Recent theoretical and empirical approaches to volunteer tourism have showcased how the field, including the challenges and potentials associated to it, can be understood using complex and fruitful lenses applied from a variety of fields such as geography, psychology, anthropology and, most recently, development studies (Mowforth and Munt, 2009; Hollas et al, 2021). This is illustrated by the use of conceptual frameworks such as, among others, assemblage theory (Burrai et al, 2017); equity theory (Burrai et al, 2015); pedagogy of social justice (Henry, 2019); role identities and self-other relationships (Hollas et al., 2021) and collaborative consumption (Dredge and Gymothy, 2015; Everingham et al, 2021).
Aiming at complementing and extending this current body of knowledge on volunteer tourism, this special issue calls for submissions which enable for a meaningful, critical and innovative reconsideration of existing theoretical and pragmatic perspectives on volunteer tourism and the role it plays in our post-pandemic societies. Hence, in this special issue we aim to advance our understanding on how post-pandemic volunteer tourism relates and responds to the crises of our century. To this end, we question whether the resilience of volunteer tourism in a post-pandemic world can forge alternative and inclusive pathways for communities, environments and societies but also generate additional challenges and ethical dilemmas. At the same time, we aim to explore the theoretical and methodological innovations that facilitate a deeper understanding of the pandemic’s impacts on volunteer tourism practices and experiences.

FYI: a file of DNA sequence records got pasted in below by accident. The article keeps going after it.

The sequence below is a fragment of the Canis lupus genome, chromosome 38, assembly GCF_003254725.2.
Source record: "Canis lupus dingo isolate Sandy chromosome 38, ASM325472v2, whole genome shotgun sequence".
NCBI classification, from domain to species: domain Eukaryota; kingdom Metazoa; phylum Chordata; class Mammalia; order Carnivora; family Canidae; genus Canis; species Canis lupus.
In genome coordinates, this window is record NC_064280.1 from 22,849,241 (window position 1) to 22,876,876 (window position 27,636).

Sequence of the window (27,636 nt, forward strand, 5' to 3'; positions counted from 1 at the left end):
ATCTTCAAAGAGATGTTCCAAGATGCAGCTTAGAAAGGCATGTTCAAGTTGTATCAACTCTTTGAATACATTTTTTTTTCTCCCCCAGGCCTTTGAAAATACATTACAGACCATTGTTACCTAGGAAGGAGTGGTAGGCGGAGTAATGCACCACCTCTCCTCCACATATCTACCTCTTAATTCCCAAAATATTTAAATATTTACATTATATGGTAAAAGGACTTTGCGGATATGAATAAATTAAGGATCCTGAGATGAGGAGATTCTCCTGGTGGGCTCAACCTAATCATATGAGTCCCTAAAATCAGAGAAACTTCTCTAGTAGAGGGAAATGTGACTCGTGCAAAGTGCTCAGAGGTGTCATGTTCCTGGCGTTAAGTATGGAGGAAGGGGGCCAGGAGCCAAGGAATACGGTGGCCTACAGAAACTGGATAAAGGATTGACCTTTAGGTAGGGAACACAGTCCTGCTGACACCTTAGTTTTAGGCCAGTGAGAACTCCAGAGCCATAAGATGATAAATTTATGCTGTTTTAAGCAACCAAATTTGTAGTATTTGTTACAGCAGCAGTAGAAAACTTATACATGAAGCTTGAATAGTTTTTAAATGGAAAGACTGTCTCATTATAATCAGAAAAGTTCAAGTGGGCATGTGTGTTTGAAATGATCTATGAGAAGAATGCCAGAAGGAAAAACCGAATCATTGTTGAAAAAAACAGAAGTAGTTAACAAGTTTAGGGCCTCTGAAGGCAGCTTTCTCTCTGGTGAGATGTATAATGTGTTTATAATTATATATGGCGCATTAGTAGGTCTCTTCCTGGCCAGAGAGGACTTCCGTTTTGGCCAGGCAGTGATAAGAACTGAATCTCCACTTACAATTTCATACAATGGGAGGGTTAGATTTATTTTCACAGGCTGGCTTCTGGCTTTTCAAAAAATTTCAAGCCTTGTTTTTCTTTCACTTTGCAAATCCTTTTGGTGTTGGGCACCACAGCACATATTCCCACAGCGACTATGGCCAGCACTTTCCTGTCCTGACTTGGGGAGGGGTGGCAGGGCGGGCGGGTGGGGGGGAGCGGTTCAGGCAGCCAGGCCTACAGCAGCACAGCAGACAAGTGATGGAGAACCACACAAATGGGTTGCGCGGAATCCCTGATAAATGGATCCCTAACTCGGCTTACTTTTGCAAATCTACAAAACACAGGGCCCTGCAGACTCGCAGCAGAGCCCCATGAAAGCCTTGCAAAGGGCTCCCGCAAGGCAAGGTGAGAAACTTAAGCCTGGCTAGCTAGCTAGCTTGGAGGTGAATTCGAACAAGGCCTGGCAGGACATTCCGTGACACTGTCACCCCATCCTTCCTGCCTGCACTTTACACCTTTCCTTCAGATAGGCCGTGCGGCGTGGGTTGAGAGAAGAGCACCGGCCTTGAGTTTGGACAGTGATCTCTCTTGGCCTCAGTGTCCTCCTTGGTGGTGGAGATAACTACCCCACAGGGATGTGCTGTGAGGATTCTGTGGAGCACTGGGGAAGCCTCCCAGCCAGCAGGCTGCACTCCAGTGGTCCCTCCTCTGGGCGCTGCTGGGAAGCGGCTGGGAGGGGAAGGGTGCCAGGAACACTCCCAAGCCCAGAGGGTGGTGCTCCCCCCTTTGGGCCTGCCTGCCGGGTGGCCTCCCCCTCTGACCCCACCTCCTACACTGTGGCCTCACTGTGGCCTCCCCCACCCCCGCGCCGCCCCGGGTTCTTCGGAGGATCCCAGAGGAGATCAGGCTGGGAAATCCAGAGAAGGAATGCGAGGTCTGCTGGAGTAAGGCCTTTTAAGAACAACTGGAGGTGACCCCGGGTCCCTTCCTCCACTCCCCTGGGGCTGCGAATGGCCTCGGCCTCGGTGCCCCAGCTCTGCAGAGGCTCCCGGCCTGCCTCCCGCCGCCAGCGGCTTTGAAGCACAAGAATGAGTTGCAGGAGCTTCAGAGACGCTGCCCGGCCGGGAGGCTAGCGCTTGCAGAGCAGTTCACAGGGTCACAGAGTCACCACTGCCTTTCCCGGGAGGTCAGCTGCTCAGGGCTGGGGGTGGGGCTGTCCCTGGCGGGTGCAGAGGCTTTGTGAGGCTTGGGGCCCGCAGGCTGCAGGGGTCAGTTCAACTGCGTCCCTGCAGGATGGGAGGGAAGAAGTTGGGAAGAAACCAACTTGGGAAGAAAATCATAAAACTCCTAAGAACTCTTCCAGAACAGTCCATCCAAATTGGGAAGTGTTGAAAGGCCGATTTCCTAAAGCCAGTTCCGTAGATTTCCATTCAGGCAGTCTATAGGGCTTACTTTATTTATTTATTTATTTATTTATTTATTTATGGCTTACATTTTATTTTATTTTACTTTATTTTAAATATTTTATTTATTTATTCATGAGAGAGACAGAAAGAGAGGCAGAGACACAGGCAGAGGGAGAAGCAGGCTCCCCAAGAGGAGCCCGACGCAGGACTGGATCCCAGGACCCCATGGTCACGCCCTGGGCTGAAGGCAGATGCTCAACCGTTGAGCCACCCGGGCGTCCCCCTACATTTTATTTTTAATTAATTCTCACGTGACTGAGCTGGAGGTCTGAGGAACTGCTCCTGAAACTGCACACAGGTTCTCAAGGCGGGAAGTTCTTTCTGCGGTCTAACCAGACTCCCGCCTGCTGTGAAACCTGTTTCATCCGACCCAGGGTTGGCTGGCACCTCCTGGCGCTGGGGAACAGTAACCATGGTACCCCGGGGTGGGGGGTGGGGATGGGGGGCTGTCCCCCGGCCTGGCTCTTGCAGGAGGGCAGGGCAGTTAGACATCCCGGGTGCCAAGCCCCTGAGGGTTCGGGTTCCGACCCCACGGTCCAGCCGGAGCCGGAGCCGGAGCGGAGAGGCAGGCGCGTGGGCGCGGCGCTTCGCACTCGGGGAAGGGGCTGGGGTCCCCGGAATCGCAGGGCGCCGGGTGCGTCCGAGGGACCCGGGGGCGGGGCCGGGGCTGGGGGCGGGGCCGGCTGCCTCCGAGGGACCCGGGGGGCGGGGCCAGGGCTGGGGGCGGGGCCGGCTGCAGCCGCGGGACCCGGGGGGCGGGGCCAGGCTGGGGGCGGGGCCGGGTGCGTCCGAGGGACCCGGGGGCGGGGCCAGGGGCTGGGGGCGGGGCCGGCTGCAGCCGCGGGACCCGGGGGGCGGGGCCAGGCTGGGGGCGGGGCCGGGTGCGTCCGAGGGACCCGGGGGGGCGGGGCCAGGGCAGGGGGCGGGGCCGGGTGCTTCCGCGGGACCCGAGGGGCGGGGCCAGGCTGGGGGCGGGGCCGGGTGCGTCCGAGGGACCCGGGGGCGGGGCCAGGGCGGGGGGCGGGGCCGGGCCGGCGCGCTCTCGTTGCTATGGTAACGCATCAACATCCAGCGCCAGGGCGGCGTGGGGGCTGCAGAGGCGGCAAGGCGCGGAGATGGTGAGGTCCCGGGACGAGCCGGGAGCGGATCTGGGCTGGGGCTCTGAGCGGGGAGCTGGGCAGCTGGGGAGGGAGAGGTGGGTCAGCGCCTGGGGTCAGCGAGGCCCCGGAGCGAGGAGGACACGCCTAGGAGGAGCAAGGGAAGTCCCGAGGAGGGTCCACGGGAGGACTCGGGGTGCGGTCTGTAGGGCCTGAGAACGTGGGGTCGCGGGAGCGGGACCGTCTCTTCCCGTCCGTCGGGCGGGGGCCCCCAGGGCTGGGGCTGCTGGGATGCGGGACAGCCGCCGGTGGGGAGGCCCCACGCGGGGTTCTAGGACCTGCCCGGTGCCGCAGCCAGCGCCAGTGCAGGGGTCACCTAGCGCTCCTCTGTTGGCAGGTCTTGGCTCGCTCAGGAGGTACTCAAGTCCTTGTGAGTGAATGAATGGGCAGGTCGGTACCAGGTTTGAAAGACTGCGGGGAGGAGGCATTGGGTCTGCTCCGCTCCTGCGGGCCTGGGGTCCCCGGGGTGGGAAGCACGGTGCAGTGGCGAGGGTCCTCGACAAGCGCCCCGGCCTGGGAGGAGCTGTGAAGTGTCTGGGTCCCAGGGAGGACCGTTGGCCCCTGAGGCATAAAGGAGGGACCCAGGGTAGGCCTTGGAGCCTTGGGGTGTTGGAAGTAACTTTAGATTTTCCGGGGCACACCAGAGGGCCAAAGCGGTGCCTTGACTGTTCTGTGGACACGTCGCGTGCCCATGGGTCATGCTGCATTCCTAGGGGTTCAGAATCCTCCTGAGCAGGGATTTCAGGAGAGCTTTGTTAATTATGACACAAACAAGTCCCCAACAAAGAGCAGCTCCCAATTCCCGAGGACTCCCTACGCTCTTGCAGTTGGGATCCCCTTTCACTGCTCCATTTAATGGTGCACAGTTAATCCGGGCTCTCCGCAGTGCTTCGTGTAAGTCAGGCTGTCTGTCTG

We welcome innovative, critical, inter- and multi-disciplinary submissions on but not limited to the following themes/areas:
- Re-thinking/re-organising and re-theorising volunteer tourism provision;
- Changing volunteer tourism experiences;
- Bottom-up / localised forms of volunteer (non)tourism;
- Volunteer tourism, activism and informal volunteering;
- Politics and ethics of volunteer tourism;
- E- volunteer tourism and inclusion/exclusion, intersectionality, and empowerment;
- E-volunteer tourism, SDGs and climate change;
- Multi- and inter-disciplinary theoretical approaches to volunteer tourism which reflect ‘the new present’;
- Application, integration and extension of critical theories such as critical pedagogy; neo/colonialism, orientalism and decolonial theory; emotion and affect; critical race theory; feminist theories; postmodernism/poststructuralism; social movement theory;
- Insightful application of new theoretical frameworks, particularly from disciplines outside of tourism studies;
- Innovative methodological approaches which capture new ways of researching volunteer tourism.
Guidance for Contributors
We request that authors submit an expression of interest comprising of 300 words abstract and a list of highlights with the main contribution of the paper in the form of 3 to 5 bullet points (max 200 words) along with a short biography (including recent publications) to the guest editors at: email@example.com, firstname.lastname@example.org, and K.Holmes@curtin.edu.au by 1st April 2022.
We will communicate decisions by 1st May 2022 and expect to receive full paper submissions by 30th September 2022.
Authors of accepted abstracts will be invited to submit a full manuscript via JHTM submission system for a double blind peer-review process in accordance with the journal’s submission procedures. Please note that early submissions are welcome and if accepted will be available online before the full special issue is printed. Accepted papers are published online without delay, in advance of inclusion in the special issue when it is published online and in print.
1st April 2022: Deadline submission of abstracts;
1st May 2022: Decision on abstracts;
30th September 2022: Submission of full manuscript.
Second half of 2023: Publication of special issue